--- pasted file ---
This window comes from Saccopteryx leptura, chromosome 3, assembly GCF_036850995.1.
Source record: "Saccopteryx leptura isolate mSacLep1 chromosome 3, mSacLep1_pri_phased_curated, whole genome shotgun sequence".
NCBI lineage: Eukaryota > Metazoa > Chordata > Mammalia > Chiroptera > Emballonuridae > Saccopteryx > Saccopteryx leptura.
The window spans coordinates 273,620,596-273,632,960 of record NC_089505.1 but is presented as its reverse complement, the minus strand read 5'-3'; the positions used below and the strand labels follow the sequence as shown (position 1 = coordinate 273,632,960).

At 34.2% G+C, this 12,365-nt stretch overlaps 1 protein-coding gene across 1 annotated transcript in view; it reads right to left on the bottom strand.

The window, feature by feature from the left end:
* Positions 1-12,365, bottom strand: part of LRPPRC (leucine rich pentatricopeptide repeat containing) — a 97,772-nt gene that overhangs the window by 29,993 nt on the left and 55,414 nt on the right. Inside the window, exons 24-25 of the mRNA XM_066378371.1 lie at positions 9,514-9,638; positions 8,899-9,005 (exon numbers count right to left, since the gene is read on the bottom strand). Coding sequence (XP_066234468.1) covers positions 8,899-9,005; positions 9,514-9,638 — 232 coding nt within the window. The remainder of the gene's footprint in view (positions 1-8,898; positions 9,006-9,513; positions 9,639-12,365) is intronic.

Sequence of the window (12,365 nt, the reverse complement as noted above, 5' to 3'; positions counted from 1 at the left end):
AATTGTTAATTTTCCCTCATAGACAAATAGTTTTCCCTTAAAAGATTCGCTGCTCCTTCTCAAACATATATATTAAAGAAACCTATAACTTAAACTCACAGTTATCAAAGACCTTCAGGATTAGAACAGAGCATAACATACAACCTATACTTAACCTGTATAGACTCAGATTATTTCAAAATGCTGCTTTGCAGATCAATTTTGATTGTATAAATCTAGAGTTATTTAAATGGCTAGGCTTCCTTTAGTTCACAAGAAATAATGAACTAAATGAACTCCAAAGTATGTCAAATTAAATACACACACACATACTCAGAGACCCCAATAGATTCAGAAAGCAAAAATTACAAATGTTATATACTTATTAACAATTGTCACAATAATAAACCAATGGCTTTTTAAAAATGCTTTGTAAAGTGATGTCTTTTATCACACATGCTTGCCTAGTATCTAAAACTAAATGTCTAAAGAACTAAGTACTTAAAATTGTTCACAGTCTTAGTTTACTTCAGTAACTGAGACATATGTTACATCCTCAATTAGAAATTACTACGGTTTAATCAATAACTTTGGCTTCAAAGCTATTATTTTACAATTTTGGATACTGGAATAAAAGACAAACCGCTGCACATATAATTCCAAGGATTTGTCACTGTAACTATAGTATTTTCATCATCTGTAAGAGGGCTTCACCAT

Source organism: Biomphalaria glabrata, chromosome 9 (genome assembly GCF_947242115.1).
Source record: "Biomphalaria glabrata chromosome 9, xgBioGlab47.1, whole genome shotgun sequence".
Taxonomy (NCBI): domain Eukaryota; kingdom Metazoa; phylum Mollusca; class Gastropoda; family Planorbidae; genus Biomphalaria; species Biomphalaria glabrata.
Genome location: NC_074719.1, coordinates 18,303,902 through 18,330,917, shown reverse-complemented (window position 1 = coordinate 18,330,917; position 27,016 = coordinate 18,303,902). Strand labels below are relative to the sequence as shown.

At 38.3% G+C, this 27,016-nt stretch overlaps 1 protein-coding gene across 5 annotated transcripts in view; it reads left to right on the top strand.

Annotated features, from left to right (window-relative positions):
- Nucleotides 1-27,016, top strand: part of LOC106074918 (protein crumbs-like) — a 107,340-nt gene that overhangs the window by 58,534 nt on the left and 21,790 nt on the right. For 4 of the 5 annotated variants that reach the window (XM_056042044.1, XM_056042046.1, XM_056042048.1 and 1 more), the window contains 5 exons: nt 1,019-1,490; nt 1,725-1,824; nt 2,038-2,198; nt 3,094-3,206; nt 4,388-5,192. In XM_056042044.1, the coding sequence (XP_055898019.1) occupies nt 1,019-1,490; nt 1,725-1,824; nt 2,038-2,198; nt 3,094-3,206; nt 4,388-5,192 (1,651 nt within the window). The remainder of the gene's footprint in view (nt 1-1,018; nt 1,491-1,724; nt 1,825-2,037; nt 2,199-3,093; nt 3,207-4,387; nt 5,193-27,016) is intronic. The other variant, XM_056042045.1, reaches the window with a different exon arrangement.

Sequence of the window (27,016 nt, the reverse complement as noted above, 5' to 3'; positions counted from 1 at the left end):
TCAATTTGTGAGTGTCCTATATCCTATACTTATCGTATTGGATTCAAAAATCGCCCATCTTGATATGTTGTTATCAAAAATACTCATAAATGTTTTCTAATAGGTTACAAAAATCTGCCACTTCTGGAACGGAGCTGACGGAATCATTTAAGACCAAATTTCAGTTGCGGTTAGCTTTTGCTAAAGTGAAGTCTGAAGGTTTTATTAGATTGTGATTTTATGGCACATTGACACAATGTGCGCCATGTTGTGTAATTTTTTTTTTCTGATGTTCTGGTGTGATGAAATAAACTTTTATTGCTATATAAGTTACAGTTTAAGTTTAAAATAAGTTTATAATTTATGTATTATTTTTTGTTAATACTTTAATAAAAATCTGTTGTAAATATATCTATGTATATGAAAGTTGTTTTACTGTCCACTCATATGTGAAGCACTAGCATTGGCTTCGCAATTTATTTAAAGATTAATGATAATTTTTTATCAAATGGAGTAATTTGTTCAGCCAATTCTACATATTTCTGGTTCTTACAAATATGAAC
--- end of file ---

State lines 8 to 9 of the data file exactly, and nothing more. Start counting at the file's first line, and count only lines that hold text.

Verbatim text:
Sequence of the window (12,365 nt, the reverse complement as noted above, 5' to 3'; positions counted from 1 at the left end):
AATTGTTAATTTTCCCTCATAGACAAATAGTTTTCCCTTAAAAGATTCGCTGCTCCTTCTCAAACATATATATTAAAGAAACCTATAACTTAAACTCACAGTTATCAAAGACCTTCAGGATTAGAACAGAGCATAACATACAACCTATACTTAACCTGTATAGACTCAGATTATTTCAAAATGCTGCTTTGCAGATCAATTTTGATTGTATAAATCTAGAGTTATTTAAATGGCTAGGCTTCCTTTAGTTCACAAGAAATAATGAACTAAATGAACTCCAAAGTATGTCAAATTAAATACACACACACATACTCAGAGACCCCAATAGATTCAGAAAGCAAAAATTACAAATGTTATATACTTATTAACAATTGTCACAATAATAAACCAATGGCTTTTTAAAAATGCTTTGTAAAGTGATGTCTTTTATCACACATGCTTGCCTAGTATCTAAAACTAAATGTCTAAAGAACTAAGTACTTAAAATTGTTCACAGTCTTAGTTTACTTCAGTAACTGAGACATATGTTACATCCTCAATTAGAAATTACTACGGTTTAATCAATAACTTTGGCTTCAAAGCTATTATTTTACAATTTTGGATACTGGAATAAAAGACAAACCGCTGCACATATAATTCCAAGGATTTGTCACTGTAACTATAGTATTTTCATCATCTGTAAGAGGGCTTCACCAT